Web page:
Primary Sclerosing Cholangitis

General Principles

Primary sclerosing cholangitis (PSC) is a cholestatic liver disorder characterized by inflammation, fibrosis, and obliteration of the extrahepatic and/or intrahepatic bile ducts.

  • PSC can be subdivided into small duct and large duct disease. Small duct disease is defined as typical histologic features of PSC with a normal cholangiogram. In large duct disease or classic PSC, typical “beads on a string” strictures of the biliary tree can be detected by cholangiography. Small duct disease carries a more favorable prognosis.1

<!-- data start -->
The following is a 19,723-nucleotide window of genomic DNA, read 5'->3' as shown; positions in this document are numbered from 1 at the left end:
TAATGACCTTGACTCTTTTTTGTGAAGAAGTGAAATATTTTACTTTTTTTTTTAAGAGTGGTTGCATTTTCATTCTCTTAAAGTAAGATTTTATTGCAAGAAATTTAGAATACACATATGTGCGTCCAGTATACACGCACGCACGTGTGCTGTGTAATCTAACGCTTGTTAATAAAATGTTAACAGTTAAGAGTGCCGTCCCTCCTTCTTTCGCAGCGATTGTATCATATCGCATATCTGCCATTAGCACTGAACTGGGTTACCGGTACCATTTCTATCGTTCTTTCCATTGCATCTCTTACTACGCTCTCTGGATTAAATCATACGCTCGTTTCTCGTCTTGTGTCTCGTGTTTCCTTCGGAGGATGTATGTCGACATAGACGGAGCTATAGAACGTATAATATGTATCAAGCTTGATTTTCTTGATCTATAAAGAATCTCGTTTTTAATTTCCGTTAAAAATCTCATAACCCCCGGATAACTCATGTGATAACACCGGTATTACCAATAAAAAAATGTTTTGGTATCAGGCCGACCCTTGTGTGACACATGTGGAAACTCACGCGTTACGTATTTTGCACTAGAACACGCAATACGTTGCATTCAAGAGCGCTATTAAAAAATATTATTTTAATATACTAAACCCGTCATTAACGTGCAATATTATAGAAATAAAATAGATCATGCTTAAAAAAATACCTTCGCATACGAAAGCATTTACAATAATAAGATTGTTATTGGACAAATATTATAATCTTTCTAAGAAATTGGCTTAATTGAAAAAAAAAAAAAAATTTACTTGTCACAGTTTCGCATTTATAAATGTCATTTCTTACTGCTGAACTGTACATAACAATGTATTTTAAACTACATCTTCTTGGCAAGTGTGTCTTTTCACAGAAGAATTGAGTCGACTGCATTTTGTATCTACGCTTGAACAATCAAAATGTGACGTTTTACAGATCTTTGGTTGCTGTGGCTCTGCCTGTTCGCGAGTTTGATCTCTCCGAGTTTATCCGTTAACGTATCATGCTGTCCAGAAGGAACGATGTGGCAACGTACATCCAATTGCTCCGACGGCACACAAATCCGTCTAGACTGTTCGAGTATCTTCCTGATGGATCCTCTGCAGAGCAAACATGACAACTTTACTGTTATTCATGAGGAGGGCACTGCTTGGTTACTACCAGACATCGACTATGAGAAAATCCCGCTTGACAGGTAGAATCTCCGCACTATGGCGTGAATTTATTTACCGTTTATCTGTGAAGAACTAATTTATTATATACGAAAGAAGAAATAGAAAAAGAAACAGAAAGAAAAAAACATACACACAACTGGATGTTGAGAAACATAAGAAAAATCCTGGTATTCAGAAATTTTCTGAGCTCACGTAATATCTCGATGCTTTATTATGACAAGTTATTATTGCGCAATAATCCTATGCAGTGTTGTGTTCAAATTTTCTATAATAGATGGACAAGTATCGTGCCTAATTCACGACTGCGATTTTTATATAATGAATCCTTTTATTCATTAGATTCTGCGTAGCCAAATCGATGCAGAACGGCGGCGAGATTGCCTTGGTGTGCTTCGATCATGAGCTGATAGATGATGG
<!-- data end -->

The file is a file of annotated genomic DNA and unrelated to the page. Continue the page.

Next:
• The peak incidence is at about age 40 years. Most patients are middle-aged men, and the male-to-female ratio is 2:1.
  • PSC is frequently associated with IBD (70% of patients have concomitant UC). The clinical course of these conditions is not correlated.
  • PSC increases the risk of colon cancer, in addition to the risk conferred by IBD alone.

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